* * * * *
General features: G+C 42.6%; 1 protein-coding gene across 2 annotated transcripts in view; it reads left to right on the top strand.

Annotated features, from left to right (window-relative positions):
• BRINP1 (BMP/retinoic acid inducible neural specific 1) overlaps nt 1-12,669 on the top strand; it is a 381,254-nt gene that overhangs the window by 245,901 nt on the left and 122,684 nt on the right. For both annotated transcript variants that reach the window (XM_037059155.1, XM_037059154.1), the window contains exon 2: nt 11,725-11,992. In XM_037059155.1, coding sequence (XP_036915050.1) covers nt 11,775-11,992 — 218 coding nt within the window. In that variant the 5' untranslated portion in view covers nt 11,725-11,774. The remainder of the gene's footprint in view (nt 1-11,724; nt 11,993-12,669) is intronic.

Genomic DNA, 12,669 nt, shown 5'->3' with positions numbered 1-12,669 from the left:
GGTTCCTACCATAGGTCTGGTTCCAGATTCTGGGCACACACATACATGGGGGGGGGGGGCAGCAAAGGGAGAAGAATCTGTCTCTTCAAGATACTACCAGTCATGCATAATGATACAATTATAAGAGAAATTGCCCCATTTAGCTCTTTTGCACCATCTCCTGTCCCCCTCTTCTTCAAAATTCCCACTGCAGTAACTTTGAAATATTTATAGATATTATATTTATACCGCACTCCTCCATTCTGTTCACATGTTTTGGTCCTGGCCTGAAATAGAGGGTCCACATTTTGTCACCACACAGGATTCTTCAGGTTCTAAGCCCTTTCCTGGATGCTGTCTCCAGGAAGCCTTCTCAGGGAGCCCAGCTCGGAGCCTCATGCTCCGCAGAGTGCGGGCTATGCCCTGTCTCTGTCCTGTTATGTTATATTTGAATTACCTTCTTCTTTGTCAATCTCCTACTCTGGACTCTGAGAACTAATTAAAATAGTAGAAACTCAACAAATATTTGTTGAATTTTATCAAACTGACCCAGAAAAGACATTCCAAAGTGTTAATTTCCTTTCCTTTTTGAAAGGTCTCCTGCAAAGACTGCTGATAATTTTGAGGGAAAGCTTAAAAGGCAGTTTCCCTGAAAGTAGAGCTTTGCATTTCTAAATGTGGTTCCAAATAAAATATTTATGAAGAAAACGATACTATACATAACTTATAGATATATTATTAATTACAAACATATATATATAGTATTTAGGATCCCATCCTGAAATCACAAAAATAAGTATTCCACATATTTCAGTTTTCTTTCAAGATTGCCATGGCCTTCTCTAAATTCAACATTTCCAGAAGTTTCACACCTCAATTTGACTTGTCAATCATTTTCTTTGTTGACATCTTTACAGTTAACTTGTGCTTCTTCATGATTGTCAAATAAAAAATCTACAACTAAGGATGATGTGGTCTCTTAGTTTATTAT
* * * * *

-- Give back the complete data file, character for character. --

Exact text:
General features: G+C 42.6%; 1 protein-coding gene across 2 annotated transcripts in view; it reads left to right on the top strand.

Annotated features, from left to right (window-relative positions):
• BRINP1 (BMP/retinoic acid inducible neural specific 1) overlaps nt 1-12,669 on the top strand; it is a 381,254-nt gene that overhangs the window by 245,901 nt on the left and 122,684 nt on the right. For both annotated transcript variants that reach the window (XM_037059155.1, XM_037059154.1), the window contains exon 2: nt 11,725-11,992. In XM_037059155.1, coding sequence (XP_036915050.1) covers nt 11,775-11,992 — 218 coding nt within the window. In that variant the 5' untranslated portion in view covers nt 11,725-11,774. The remainder of the gene's footprint in view (nt 1-11,724; nt 11,993-12,669) is intronic.

Genomic DNA, 12,669 nt, shown 5'->3' with positions numbered 1-12,669 from the left:
GGTTCCTACCATAGGTCTGGTTCCAGATTCTGGGCACACACATACATGGGGGGGGGGGGCAGCAAAGGGAGAAGAATCTGTCTCTTCAAGATACTACCAGTCATGCATAATGATACAATTATAAGAGAAATTGCCCCATTTAGCTCTTTTGCACCATCTCCTGTCCCCCTCTTCTTCAAAATTCCCACTGCAGTAACTTTGAAATATTTATAGATATTATATTTATACCGCACTCCTCCATTCTGTTCACATGTTTTGGTCCTGGCCTGAAATAGAGGGTCCACATTTTGTCACCACACAGGATTCTTCAGGTTCTAAGCCCTTTCCTGGATGCTGTCTCCAGGAAGCCTTCTCAGGGAGCCCAGCTCGGAGCCTCATGCTCCGCAGAGTGCGGGCTATGCCCTGTCTCTGTCCTGTTATGTTATATTTGAATTACCTTCTTCTTTGTCAATCTCCTACTCTGGACTCTGAGAACTAATTAAAATAGTAGAAACTCAACAAATATTTGTTGAATTTTATCAAACTGACCCAGAAAAGACATTCCAAAGTGTTAATTTCCTTTCCTTTTTGAAAGGTCTCCTGCAAAGACTGCTGATAATTTTGAGGGAAAGCTTAAAAGGCAGTTTCCCTGAAAGTAGAGCTTTGCATTTCTAAATGTGGTTCCAAATAAAATATTTATGAAGAAAACGATACTATACATAACTTATAGATATATTATTAATTACAAACATATATATATAGTATTTAGGATCCCATCCTGAAATCACAAAAATAAGTATTCCACATATTTCAGTTTTCTTTCAAGATTGCCATGGCCTTCTCTAAATTCAACATTTCCAGAAGTTTCACACCTCAATTTGACTTGTCAATCATTTTCTTTGTTGACATCTTTACAGTTAACTTGTGCTTCTTCATGATTGTCAAATAAAAAATCTACAACTAAGGATGATGTGGTCTCTTAGTTTATTAT